- 1 cup extra-virgin olive oil, for poaching
- 3 plum tomatoes—peeled, quartered and seeded
- 2 thyme sprigs
- 1 bay leaf
- 2 garlic cloves, minced
- 2 tablespoons unsalted butter
- 1 small onion, coarsely chopped
- Kosher salt
- 1/2 pound ditalini or other small-cut pasta (1 1/2 cups)
- 3 1/2 cups chicken stock or low-sodium broth
- 1/2 cup soft fresh goat cheese (4 ounces)
- 1/2 cup tightly packed freshly grated Parmigiano-Reggiano (2 1/2 ounces), plus more for serving
- Freshly ground pepper
- 2 tablespoons snipped chives
- 2 tablespoons finely shredded basil leaves
How to make this recipe
In a medium saucepan, combine the olive oil with the tomatoes, thyme, bay leaf and half of the garlic and bring to a simmer. Cook over low heat until the tomatoes are very tender, about 15 minutes. Discard the thyme and bay leaf. Using a slotted spoon, transfer the tomatoes to a work surface and coarsely chop them; reserve the olive oil for another use.
In a large saucepan, melt the butter. Add the onion and a pinch of salt and cook over moderate heat, stirring, until softened, 5 minutes. Add the pasta and cook, stirring, until golden in spots, about 2 minutes. Add the remaining garlic; cook for 1 minute.
Add 1/2 cup of the chicken stock to the pasta and cook over moderately high heat, stirring constantly, until nearly absorbed. Continue adding the chicken stock, 1/2 cup at a time, stirring and cooking until it is nearly absorbed between additions. The pasta is done when it is al dente and suspended in a lightly thickened sauce, about 17 minutes total.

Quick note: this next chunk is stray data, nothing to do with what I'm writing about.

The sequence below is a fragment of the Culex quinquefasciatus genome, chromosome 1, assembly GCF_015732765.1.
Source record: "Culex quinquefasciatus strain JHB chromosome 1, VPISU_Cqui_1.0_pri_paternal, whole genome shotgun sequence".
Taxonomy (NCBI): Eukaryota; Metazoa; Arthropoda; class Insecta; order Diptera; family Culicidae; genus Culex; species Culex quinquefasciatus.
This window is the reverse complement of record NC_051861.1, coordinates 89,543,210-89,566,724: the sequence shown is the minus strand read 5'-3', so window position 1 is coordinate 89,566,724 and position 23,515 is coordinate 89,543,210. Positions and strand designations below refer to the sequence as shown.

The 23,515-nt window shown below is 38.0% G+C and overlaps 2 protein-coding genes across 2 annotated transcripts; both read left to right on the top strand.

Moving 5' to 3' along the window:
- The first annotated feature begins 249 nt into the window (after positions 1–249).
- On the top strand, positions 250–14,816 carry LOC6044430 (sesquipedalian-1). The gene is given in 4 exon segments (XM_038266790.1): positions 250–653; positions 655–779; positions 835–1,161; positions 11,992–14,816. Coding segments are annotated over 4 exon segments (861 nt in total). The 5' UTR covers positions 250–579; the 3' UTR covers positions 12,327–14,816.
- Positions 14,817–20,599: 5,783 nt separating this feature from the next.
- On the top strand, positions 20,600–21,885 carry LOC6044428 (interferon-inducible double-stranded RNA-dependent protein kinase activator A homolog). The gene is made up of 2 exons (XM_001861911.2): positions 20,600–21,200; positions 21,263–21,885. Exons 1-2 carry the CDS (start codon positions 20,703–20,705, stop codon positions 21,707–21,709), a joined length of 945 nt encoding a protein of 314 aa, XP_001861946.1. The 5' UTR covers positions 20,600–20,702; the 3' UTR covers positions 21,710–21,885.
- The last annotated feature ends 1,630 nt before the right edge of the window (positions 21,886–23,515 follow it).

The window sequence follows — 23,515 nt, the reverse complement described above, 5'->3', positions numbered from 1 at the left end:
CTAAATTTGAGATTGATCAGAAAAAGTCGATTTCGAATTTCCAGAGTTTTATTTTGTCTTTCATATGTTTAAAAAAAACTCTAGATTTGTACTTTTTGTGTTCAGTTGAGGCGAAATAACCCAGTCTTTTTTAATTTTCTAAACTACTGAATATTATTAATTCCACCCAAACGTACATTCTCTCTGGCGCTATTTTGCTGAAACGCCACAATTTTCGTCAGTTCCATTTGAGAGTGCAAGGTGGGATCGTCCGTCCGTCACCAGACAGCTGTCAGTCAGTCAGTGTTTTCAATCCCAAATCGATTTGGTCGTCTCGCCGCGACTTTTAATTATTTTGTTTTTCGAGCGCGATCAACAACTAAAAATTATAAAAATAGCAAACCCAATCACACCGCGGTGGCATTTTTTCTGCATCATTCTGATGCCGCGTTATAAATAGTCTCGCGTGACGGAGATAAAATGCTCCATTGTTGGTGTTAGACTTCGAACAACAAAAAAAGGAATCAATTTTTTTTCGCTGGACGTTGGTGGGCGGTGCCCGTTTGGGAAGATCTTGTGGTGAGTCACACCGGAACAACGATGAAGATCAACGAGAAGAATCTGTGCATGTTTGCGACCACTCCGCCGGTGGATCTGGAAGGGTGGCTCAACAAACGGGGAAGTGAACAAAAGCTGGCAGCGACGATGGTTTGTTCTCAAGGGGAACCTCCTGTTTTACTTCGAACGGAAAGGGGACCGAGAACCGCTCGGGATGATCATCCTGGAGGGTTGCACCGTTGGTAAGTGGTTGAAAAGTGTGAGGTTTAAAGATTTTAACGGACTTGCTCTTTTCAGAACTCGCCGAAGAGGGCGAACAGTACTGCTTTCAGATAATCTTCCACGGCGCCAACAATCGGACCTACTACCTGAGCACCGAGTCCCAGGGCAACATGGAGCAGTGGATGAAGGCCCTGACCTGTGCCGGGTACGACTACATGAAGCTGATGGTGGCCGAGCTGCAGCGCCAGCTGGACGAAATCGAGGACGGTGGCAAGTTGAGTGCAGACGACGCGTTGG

Stir the tomatoes into the pasta. Off the heat, add the goat cheese and Parmigiano-Reggiano and stir until melted. Season with salt and pepper, stir in the chives and basil and serve right away, passing additional Parmigiano-Reggiano at the table.
Jason Miller, wine director at Picholine, pairs this recipe with a Cabernet Franc from Chinon in France's Loire Valley. When grown in Chinon, this red grape tends to have herbal, spicy notes that make it an ideal match for goat cheese as well as tomatoes. Another great Chinon to look for is the cherry-inflected Marc Brédif.